Buttigieg knocks Warren on 'my way or the highway' health care plan

Buttigieg knocks Warren on 'my way or the highway' health care plan
© Getty Images

South Bend, Ind. Mayor Pete ButtigiegPete ButtigiegBillionaire who donated to Trump in 2016 donates to Biden The Hill's Morning Report - Sponsored by Facebook - GOP closes ranks to fill SCOTUS vacancy by November Buttigieg stands in as Pence for Harris's debate practice MORE on Sunday criticized a health care plan by Sen. Elizabeth WarrenElizabeth WarrenOvernight Defense: Appeals court revives House lawsuit against military funding for border wall | Dems push for limits on transferring military gear to police | Lawmakers ask for IG probe into Pentagon's use of COVID-19 funds On The Money: Half of states deplete funds for Trump's 0 unemployment expansion | EU appealing ruling in Apple tax case | House Democrats include more aid for airlines in coronavirus package Warren, Khanna request IG investigation into Pentagon's use of coronavirus funds MORE (D-Mass.), a fellow 2020 White House hopeful, as a “my way or the highway idea.”

“What is just not true is that hers is the only solution. This 'my way or the highway' idea. That either you’re for kicking everybody off their private plans in four years or you’re for business as usual, it’s just not true,” Buttigieg said  on ABC’s “This Week.”


“The way I would do it, you get to keep your private plan if you want to,” he added.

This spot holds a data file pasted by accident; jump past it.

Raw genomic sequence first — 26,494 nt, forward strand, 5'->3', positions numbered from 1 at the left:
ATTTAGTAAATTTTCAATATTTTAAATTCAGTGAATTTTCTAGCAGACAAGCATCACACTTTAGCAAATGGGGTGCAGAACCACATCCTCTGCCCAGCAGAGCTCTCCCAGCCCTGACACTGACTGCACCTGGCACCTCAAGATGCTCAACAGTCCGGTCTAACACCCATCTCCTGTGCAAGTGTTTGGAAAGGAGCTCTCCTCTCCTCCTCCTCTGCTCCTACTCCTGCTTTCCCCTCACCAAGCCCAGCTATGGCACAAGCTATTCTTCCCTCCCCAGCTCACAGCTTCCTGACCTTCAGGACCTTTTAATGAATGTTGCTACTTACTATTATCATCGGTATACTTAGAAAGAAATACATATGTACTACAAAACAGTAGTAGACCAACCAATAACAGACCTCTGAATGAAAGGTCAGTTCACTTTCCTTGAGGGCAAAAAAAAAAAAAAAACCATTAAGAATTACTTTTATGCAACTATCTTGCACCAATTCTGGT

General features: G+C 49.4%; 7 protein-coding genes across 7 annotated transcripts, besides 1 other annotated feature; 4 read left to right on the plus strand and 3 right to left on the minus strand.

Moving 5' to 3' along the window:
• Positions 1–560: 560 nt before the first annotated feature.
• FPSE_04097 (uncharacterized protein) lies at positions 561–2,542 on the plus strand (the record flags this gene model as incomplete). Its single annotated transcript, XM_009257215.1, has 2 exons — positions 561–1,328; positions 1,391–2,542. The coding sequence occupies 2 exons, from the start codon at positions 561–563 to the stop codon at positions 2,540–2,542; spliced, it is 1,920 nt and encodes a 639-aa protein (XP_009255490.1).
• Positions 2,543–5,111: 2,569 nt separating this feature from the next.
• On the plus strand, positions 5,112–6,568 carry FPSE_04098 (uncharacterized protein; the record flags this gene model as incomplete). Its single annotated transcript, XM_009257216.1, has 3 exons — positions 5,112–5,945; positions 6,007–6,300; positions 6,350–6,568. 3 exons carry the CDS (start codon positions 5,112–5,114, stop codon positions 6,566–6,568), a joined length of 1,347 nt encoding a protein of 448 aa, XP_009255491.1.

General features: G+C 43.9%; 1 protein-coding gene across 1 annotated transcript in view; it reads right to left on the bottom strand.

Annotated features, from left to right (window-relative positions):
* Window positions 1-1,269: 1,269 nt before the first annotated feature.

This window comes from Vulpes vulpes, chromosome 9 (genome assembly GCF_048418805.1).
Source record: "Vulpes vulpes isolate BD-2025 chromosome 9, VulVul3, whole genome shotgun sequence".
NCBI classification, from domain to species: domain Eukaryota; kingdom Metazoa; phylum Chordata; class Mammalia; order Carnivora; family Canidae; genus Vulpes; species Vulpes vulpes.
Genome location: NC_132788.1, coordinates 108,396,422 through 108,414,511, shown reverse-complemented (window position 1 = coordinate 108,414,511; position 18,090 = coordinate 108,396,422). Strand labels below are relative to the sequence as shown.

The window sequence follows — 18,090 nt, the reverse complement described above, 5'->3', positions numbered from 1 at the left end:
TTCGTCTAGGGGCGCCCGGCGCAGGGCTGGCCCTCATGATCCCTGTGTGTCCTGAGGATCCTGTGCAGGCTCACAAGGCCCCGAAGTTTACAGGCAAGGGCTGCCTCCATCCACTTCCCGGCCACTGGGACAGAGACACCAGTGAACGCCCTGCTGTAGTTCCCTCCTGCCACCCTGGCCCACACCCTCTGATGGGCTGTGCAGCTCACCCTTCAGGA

Buttigieg supports a “Medicare for all who want it” plan while Warren supports “Medicare for All.” The Massachusetts senator unveiled the details of her plan last week.

Asked on Sunday about Medicare for All, which is also supported by Sen. Bernie SandersBernie SandersSirota reacts to report of harassment, doxing by Harris supporters Republicans not immune to the malady that hobbled Democrats The Hill's Morning Report - Sponsored by Facebook - Republicans lawmakers rebuke Trump on election MORE (I-Vt.), Buttigieg said he thinks it “could very well be the long-run destination.” 

But he added that people should get to choose it.

“Let’s put this out there and see if it’s really the best plan for everybody. I think it will be the best plan, but I’m not willing to assume that it is the right plan for you...and order you to take it,” he said.

“If it’s the right plan, then everybody will move to it,” the presidential hopeful added.

The Hill has reached out to the Warren campaign for comment.

She has previously defended the health care plan, saying, “Democrats are not going to win by repeating Republican talking points and by dusting off the points of view of the giant insurance companies and the giant drug companies who don’t want to see any change in the law that will bite into their profits.”

Buttigieg and Warren are among more than a dozen people running for president in 2020.